Josh Holloway, Sarah Wayne Callies

History Lesson #3. Watch COLONY on Netflix to begin to grapple with the reality of living under occupation.

In the case of COLONY, the true enemy is an alien race that has invaded Earth, but some of the darkest villains are the human beings who have allied themselves with this conquering force.

Living under occupation, whether under the Greeks, Romans, The Islamic Caliphate, the Brits, the USSR, it requires turncoats, or those who will help to subdue the masses for the sake of the little bits of power and privilege that are doled out by the occupying power. The tv series COLONY does an amazing job of capturing this reality. A longer review can be found here.

 

Maggie Shen King

History Lesson #4. Read AN EXCESS MALE, by Maggie Shen Chen, to begin to understand 20th century Chinese history.

Although this book imagines a future China, this story highlights what is perhaps the most disastrous public policy mandate of all time, THE ONE CHILD POLICY. For my review of this novel, click here. To read my guide for educators, click here.

 

Octavia Butler

History Lesson #5. KINDRED, by Octavia Butler. Read this book (fictional) and one of the other historic slave narratives like, MY LIFE AS A SLAVE, by Frederick Douglass. Discuss the ways slavery dehumanizes all those who participate in its reality.

KINDRED, by the late and great Octavia Butler, gives the reader a taste of the slave-inhabited South of yore. The brutality is evident and palpable. Lessons are brought so close…it’s hard to read this book, yet it is valuable for those trying to understand slavery in 18th and 19th century US. Here is my longer review of Kindred

 

Read All Three Issues of SUPERMAN SMASHES THE KLAN You Won’t Be Sorry

Short Review: Here’s why you need to read all three…

  1. Comic book action and a great story
  2. Relatable kid characters who make poor or good choices and learn from them
  3. Even Superman grows and changes
  4. History lesson combined with Gene Luen Yang memoir tidbits in the final pages of each issue are perfect for spurring deeper conversations about racism in the US
  5. I can’t get enough of Gurihiru’s lovely art

Longer Review:

It’s a sad season for many of us on planet Earth who are living under the threat of COVID19 spread. Schools have been shuttered, so many activities cancelled and parents are left trying to figure out how to keep their kids off screens and at least somewhat engaged in their education. Great books, ones your kids will be motivated to read without any of your coaxing, are the home-school parent’s best friend.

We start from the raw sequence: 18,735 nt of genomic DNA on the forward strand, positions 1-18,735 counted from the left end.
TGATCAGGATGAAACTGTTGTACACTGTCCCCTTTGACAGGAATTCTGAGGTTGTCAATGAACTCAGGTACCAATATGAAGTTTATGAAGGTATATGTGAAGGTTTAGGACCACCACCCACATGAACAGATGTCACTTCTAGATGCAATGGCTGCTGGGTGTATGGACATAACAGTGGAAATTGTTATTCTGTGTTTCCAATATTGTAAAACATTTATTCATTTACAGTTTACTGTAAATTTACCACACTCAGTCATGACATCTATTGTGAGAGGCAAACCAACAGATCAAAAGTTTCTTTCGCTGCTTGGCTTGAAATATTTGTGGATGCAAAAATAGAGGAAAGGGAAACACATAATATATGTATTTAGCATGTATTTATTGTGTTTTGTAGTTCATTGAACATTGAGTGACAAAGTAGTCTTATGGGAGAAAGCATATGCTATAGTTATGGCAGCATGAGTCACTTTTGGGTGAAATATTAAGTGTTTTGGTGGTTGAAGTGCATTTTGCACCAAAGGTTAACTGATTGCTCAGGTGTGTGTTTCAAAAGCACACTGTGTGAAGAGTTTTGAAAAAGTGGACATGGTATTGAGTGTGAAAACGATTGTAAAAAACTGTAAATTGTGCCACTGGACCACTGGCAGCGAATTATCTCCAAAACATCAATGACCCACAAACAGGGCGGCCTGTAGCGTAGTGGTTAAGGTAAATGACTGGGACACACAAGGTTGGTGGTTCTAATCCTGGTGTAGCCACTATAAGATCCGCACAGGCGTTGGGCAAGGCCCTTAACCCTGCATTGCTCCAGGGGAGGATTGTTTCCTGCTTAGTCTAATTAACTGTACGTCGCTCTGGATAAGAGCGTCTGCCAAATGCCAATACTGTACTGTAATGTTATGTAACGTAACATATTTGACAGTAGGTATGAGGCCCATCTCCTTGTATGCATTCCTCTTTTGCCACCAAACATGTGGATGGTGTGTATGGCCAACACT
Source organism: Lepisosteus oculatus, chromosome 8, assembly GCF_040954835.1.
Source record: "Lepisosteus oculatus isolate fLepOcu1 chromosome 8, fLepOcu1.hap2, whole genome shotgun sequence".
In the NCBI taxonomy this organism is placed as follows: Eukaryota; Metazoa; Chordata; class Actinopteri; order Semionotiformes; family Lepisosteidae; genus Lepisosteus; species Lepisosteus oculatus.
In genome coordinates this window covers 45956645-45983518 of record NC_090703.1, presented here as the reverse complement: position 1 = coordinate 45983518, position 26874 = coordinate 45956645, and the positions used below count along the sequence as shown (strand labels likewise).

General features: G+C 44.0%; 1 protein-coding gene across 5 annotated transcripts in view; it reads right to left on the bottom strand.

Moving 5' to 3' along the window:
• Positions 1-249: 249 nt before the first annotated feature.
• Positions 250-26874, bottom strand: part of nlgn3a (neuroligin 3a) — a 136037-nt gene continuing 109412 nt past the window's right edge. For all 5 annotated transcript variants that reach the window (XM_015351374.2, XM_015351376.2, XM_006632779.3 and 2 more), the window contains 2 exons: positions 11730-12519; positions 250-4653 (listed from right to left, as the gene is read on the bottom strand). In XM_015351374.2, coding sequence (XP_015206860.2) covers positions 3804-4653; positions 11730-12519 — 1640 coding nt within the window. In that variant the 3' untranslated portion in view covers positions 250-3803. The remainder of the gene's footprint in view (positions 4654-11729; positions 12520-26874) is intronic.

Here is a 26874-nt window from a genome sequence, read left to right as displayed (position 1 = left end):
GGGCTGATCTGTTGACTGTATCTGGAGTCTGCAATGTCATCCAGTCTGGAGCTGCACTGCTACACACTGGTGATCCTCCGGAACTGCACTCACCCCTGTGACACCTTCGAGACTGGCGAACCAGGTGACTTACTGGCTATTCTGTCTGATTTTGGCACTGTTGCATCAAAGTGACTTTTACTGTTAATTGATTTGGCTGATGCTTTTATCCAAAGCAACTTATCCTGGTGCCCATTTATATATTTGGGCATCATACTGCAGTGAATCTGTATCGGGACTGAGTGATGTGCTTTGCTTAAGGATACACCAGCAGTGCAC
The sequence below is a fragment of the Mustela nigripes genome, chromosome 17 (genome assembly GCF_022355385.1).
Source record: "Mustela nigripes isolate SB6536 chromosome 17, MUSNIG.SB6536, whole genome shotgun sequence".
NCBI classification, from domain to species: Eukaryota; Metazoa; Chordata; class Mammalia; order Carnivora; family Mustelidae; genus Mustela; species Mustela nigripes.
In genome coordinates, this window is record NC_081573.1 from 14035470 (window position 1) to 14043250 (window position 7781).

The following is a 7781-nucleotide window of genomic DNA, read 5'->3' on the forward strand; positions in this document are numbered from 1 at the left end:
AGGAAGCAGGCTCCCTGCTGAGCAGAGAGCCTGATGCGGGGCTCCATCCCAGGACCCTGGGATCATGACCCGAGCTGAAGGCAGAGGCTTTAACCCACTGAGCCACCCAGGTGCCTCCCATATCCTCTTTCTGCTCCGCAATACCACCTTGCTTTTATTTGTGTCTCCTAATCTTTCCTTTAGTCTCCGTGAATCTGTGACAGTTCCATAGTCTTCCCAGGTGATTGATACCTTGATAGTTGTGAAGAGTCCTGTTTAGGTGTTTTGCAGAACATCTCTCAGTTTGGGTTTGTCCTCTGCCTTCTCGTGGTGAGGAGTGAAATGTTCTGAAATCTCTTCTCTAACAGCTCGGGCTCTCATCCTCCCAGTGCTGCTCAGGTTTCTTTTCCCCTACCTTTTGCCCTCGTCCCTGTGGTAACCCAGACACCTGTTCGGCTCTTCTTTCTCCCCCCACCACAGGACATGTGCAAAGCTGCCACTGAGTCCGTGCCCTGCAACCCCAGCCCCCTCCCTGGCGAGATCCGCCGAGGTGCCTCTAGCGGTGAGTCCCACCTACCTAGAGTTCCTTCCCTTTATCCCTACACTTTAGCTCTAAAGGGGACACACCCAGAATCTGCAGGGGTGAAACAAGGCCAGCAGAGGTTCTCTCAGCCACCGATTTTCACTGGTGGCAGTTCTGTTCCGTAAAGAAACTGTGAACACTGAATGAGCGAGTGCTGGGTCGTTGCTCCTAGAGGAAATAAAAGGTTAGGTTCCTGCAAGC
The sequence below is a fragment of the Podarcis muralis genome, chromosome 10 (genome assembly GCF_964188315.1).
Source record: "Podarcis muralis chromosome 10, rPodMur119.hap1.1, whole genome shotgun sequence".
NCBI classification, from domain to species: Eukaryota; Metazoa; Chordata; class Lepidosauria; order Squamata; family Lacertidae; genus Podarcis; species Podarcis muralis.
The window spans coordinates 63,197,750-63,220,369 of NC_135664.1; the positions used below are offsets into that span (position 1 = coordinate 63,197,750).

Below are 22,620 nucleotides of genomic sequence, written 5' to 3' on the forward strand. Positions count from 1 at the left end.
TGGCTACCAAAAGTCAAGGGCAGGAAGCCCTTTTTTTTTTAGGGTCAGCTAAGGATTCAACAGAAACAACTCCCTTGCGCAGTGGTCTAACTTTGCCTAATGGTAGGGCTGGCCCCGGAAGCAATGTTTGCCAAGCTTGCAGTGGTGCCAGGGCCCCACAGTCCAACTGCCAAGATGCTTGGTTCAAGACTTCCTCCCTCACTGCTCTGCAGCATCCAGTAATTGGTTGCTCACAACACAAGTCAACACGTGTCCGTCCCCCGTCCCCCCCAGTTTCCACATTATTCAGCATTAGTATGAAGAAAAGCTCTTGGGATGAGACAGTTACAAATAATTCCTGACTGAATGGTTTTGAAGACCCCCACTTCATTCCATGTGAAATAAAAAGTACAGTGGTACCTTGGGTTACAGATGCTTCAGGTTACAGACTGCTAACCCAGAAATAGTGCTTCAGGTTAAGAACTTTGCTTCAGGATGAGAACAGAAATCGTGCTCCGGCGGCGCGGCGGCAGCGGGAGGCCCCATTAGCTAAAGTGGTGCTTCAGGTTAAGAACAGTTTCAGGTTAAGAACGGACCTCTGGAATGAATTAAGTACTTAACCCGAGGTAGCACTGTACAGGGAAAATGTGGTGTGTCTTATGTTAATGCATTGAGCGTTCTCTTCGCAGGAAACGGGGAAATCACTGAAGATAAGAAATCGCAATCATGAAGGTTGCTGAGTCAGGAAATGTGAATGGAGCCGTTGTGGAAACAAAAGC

On my website, you can use the menu bar for educators to see what science fiction books might appeal to your student. It’s not an exhaustive list, but there are more than a few gems you’ll want to check out. When I review a book, I give the story a movie type rating…G, PG, PG-13, etc.

If you want to read a review of issue 1 of this series, click SUPERMAN SMASHES THE KLAN, A No Spoiler Review

Superman makes peace with his identity

If you want to read a review of issue 2, click here

In the case of issue 3, I have no reservations in recommending this book to all kids and adults, though you might give it a PG rating for the serious topic it tackles, racism and violence.

The story (as portrayed in all three issues) is accessible to a child. He/she might need to be old enough to engage in a basic conversation about race, justice and belonging, but my experience in having two kids who attended public schools in California, they were ripe for the beginning of that conversation by kindergarten. I would recommend you don’t shield your young ones from starting this conversation early.

In this third issue of SUPERMAN SMASHES THE KLAN, the story climaxes with a confrontation between Superman and the Klan of the Fiery Cross. Superman has befriended the Lees, an Asian American family that has moved out of Chinatown and into the suburbs. They are the focus of the Klan’s animosity and Superman is defending them against the Klan’s violence. Author, Gene Luen Yang does not pull punches. There is a real portrayal of race hatred in this comic series, but that is what makes this story all the more powerful…it delivers truth.

Roberta, the young sister in the Lee family plays a crucial role in helping Superman beat back injustice. She will appeal to both girls and boys with her quirks (in the opening sequence of the first issue, she gets car sick and has to throw up while her family is driving out of Chinatown) and her bravery (she confronts evil and injustice head on, even though she can’t always defend herself). In this issue, Lois Lane takes Roberta under her wing and encourages her to research a mystery for the Daily Planet as a cub reporter. Roberta is a wonderful hero.

Given the talented writer that he is, Yang draws out a number of characters on both sides of the conflict who have depth. The bad guys are more than just foils. Likewise, the good guys are not always perfect. Even Superman is grappling with flashbacks around his own childhood, trying to make sense of his alien nature. It’s one of a number of great storylines that will please the Superman fanatic and add much to the themes that emerge in SUPERMAN SMASHES THE KLAN.